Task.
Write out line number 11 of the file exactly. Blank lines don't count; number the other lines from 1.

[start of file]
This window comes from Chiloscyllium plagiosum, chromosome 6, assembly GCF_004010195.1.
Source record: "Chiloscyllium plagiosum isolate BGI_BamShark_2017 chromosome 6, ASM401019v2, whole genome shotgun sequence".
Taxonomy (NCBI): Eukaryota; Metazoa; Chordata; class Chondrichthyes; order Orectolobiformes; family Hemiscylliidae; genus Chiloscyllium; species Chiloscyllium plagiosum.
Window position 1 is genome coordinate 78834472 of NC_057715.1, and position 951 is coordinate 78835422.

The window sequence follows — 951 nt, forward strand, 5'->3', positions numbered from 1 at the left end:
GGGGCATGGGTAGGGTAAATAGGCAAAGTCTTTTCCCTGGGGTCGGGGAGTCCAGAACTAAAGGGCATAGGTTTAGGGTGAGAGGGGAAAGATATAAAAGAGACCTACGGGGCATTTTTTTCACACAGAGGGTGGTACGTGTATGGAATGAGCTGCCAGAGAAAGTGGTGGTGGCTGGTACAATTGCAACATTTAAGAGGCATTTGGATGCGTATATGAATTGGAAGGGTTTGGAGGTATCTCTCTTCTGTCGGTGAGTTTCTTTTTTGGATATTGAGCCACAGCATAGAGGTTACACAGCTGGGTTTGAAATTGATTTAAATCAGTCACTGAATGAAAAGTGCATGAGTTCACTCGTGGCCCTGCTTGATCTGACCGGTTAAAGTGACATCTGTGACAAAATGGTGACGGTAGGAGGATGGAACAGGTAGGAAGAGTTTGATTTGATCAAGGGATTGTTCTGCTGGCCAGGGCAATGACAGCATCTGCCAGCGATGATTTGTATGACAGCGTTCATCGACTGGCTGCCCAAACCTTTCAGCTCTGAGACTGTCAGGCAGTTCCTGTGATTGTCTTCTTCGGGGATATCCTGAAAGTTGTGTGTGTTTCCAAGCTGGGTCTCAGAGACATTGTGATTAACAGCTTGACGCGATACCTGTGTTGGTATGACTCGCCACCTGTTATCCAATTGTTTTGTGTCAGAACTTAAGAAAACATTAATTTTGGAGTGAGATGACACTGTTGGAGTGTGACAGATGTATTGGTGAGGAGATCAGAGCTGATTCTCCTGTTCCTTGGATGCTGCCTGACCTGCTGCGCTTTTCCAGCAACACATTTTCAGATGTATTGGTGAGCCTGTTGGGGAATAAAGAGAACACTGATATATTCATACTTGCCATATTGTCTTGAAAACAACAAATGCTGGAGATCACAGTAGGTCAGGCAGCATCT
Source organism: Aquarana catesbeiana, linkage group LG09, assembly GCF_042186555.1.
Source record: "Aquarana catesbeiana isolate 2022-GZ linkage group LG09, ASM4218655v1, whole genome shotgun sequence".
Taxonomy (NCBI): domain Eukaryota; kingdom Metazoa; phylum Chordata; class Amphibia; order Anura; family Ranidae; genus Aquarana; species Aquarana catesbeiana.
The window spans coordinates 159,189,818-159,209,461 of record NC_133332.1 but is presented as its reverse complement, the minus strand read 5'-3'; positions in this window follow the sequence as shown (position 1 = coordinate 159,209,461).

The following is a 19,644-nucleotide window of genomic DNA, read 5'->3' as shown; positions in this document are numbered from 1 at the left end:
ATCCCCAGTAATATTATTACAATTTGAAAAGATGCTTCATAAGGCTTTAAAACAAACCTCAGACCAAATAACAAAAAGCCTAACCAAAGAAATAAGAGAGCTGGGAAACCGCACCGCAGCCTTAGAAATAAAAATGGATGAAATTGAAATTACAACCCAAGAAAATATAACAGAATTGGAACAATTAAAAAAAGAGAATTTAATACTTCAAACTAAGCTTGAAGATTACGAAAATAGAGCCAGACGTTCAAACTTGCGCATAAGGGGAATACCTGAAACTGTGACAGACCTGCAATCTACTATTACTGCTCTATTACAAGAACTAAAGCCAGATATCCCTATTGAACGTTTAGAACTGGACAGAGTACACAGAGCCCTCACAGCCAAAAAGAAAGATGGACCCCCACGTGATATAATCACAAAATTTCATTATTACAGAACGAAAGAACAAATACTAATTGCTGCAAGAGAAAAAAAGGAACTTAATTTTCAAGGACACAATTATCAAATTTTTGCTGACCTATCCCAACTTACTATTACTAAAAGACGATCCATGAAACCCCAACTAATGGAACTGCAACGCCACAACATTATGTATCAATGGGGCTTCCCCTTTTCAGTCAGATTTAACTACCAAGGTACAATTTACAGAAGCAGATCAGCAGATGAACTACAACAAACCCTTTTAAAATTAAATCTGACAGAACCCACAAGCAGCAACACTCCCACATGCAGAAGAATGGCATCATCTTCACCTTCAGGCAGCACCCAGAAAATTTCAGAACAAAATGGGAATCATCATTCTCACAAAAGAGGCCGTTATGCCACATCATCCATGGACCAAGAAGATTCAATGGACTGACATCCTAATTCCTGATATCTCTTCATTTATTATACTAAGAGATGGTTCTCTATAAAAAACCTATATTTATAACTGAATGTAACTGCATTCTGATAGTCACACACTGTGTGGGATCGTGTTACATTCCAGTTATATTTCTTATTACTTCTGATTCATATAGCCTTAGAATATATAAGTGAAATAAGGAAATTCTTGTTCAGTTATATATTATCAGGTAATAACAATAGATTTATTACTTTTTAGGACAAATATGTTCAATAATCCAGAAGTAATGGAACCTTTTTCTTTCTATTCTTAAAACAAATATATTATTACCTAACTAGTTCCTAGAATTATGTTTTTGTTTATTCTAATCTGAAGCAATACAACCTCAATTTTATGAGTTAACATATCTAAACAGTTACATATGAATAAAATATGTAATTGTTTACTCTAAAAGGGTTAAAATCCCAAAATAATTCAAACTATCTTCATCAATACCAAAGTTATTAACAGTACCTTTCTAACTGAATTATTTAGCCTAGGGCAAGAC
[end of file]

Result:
The following is a 19,644-nucleotide window of genomic DNA, read 5'->3' as shown; positions in this document are numbered from 1 at the left end: